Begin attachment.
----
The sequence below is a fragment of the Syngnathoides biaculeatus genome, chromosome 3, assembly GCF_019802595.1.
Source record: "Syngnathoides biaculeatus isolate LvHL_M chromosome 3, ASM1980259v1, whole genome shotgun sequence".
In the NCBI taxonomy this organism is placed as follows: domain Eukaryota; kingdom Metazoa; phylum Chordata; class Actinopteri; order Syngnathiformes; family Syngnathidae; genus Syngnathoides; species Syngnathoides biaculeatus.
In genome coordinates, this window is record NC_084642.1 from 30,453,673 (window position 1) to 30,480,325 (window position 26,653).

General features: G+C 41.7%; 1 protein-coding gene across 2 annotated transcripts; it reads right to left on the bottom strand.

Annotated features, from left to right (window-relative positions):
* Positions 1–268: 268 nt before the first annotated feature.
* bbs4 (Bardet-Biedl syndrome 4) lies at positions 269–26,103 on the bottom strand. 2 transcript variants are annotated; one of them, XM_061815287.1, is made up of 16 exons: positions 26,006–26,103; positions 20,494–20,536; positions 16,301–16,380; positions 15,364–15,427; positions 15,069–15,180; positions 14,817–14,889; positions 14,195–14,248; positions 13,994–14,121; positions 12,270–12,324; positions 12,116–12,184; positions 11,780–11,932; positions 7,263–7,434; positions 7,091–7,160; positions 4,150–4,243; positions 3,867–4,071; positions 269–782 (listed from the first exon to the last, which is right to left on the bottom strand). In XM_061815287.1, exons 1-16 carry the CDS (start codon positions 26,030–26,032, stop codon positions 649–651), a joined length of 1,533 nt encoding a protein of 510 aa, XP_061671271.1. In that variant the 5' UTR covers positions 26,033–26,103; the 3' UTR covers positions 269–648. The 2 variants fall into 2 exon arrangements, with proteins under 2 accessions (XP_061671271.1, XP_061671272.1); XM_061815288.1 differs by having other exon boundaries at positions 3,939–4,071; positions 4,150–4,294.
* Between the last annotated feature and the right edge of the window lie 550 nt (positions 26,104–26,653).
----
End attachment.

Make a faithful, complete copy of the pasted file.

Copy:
The sequence below is a fragment of the Syngnathoides biaculeatus genome, chromosome 3, assembly GCF_019802595.1.
Source record: "Syngnathoides biaculeatus isolate LvHL_M chromosome 3, ASM1980259v1, whole genome shotgun sequence".
In the NCBI taxonomy this organism is placed as follows: domain Eukaryota; kingdom Metazoa; phylum Chordata; class Actinopteri; order Syngnathiformes; family Syngnathidae; genus Syngnathoides; species Syngnathoides biaculeatus.
In genome coordinates, this window is record NC_084642.1 from 30,453,673 (window position 1) to 30,480,325 (window position 26,653).

General features: G+C 41.7%; 1 protein-coding gene across 2 annotated transcripts; it reads right to left on the bottom strand.

Annotated features, from left to right (window-relative positions):
* Positions 1–268: 268 nt before the first annotated feature.
* bbs4 (Bardet-Biedl syndrome 4) lies at positions 269–26,103 on the bottom strand. 2 transcript variants are annotated; one of them, XM_061815287.1, is made up of 16 exons: positions 26,006–26,103; positions 20,494–20,536; positions 16,301–16,380; positions 15,364–15,427; positions 15,069–15,180; positions 14,817–14,889; positions 14,195–14,248; positions 13,994–14,121; positions 12,270–12,324; positions 12,116–12,184; positions 11,780–11,932; positions 7,263–7,434; positions 7,091–7,160; positions 4,150–4,243; positions 3,867–4,071; positions 269–782 (listed from the first exon to the last, which is right to left on the bottom strand). In XM_061815287.1, exons 1-16 carry the CDS (start codon positions 26,030–26,032, stop codon positions 649–651), a joined length of 1,533 nt encoding a protein of 510 aa, XP_061671271.1. In that variant the 5' UTR covers positions 26,033–26,103; the 3' UTR covers positions 269–648. The 2 variants fall into 2 exon arrangements, with proteins under 2 accessions (XP_061671271.1, XP_061671272.1); XM_061815288.1 differs by having other exon boundaries at positions 3,939–4,071; positions 4,150–4,294.
* Between the last annotated feature and the right edge of the window lie 550 nt (positions 26,104–26,653).